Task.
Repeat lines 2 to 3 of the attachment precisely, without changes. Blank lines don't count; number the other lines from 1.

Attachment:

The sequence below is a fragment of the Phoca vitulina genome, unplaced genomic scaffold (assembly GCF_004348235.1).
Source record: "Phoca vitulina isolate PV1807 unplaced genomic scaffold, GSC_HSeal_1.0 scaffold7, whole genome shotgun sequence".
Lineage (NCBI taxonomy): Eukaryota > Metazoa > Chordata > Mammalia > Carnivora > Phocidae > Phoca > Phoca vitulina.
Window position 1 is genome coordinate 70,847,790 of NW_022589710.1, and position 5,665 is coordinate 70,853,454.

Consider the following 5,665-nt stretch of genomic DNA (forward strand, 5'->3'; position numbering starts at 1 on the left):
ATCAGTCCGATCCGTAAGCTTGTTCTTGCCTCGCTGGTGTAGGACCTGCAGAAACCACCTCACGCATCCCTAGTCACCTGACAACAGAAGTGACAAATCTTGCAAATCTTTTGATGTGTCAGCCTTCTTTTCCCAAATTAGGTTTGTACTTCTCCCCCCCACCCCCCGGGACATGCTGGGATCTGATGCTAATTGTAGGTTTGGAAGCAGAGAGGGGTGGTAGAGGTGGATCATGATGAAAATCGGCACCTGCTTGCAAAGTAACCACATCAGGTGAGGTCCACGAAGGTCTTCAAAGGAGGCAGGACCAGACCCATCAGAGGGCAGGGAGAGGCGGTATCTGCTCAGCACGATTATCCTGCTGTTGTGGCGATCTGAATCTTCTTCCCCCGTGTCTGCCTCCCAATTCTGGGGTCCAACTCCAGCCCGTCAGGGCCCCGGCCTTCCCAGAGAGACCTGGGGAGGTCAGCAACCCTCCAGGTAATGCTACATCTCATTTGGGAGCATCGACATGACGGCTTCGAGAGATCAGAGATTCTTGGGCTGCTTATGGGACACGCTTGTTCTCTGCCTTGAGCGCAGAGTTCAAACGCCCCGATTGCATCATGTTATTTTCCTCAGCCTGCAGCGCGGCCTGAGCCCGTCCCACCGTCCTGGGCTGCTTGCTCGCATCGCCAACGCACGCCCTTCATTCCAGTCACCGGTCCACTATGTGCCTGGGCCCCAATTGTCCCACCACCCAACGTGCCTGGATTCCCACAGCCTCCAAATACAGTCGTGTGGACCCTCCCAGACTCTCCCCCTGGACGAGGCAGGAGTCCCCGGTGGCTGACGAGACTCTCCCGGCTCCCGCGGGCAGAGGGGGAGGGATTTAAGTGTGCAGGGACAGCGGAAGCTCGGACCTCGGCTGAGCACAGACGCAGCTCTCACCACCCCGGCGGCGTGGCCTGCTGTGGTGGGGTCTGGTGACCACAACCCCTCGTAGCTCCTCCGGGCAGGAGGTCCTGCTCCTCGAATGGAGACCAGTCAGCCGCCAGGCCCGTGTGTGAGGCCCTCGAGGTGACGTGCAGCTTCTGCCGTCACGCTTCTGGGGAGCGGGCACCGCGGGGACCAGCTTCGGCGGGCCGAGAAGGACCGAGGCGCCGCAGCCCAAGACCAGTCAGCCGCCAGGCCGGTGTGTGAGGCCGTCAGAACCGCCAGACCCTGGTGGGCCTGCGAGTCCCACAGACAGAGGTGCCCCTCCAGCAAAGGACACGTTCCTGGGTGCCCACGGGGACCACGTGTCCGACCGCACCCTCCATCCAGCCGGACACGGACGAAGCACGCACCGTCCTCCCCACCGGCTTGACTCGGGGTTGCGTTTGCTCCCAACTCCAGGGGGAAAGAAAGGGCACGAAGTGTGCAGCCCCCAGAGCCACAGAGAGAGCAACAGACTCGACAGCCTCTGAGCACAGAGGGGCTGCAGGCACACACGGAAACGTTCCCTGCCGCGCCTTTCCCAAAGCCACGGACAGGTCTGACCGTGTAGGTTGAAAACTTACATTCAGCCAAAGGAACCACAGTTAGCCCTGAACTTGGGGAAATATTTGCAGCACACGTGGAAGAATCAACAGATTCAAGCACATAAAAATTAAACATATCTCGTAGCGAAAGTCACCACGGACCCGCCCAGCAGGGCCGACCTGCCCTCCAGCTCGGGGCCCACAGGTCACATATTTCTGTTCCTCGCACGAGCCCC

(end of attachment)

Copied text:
Source record: "Phoca vitulina isolate PV1807 unplaced genomic scaffold, GSC_HSeal_1.0 scaffold7, whole genome shotgun sequence".
Lineage (NCBI taxonomy): Eukaryota > Metazoa > Chordata > Mammalia > Carnivora > Phocidae > Phoca > Phoca vitulina.